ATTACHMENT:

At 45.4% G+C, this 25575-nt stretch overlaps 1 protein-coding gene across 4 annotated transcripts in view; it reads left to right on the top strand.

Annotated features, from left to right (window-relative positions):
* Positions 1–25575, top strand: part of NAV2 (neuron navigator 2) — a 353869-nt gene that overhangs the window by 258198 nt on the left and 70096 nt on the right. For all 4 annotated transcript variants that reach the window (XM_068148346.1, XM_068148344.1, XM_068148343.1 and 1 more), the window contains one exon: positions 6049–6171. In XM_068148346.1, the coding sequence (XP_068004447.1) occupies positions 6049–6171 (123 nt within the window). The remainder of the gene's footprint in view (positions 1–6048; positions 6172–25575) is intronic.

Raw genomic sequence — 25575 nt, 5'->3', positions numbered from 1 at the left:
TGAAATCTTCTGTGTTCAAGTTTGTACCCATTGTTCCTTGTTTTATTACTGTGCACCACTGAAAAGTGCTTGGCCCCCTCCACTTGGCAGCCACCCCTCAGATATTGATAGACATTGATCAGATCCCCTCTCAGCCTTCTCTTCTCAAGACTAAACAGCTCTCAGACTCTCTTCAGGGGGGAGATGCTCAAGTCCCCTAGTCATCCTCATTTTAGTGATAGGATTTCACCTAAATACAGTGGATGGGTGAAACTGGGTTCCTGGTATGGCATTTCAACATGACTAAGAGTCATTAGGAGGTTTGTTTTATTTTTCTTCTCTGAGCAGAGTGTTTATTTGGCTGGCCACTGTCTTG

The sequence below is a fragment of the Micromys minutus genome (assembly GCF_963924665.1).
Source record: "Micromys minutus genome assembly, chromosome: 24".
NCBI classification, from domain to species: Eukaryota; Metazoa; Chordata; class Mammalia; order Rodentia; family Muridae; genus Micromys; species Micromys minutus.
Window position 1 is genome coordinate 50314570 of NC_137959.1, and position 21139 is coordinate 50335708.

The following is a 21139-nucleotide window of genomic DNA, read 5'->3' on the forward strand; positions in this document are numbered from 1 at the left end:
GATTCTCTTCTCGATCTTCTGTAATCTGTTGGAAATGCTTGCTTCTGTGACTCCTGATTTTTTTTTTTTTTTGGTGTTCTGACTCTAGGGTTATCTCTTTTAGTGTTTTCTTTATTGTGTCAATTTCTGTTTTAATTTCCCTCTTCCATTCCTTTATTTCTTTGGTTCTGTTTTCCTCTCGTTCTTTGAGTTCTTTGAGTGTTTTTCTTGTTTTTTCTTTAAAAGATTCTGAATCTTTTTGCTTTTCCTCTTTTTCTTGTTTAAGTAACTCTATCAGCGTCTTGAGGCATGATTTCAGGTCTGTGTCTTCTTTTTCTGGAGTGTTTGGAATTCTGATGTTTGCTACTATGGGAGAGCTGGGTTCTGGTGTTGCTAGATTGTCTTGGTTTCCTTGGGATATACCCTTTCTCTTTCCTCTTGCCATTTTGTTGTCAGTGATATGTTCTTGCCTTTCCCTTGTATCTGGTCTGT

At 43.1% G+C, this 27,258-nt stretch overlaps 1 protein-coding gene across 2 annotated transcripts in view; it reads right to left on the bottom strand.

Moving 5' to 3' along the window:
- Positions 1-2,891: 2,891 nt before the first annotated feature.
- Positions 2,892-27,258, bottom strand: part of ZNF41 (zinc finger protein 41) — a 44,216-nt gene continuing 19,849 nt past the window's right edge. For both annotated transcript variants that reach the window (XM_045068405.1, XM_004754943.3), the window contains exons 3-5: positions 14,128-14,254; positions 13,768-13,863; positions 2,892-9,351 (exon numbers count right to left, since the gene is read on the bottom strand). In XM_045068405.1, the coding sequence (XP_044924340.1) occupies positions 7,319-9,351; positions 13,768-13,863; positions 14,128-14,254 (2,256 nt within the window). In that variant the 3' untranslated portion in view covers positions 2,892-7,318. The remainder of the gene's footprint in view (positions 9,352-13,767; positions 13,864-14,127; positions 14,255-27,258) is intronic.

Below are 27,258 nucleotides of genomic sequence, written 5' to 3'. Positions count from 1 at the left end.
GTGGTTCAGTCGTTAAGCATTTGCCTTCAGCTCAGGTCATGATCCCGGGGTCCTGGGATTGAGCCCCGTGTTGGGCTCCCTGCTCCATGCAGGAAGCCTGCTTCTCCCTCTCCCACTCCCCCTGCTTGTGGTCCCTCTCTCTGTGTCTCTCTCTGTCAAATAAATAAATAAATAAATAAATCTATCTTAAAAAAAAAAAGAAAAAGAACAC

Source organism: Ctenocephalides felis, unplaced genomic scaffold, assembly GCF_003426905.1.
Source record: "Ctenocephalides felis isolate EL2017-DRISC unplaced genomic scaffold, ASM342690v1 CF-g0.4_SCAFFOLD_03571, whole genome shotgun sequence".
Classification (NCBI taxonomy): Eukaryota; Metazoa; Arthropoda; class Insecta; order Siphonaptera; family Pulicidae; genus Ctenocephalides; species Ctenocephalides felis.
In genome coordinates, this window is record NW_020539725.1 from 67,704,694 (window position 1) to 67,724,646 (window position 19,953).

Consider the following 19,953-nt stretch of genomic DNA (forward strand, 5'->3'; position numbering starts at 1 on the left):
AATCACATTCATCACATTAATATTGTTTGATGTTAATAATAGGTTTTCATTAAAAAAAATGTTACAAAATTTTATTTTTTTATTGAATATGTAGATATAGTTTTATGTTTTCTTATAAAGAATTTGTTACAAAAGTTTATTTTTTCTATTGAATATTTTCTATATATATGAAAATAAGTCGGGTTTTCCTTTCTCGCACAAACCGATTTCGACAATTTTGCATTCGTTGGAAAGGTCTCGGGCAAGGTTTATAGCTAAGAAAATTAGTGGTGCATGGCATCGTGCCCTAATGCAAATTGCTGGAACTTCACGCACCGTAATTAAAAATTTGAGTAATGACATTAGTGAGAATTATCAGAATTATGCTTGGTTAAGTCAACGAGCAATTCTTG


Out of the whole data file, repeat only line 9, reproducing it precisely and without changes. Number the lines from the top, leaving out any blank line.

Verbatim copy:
Window position 1 is genome coordinate 50314570 of NC_137959.1, and position 21139 is coordinate 50335708.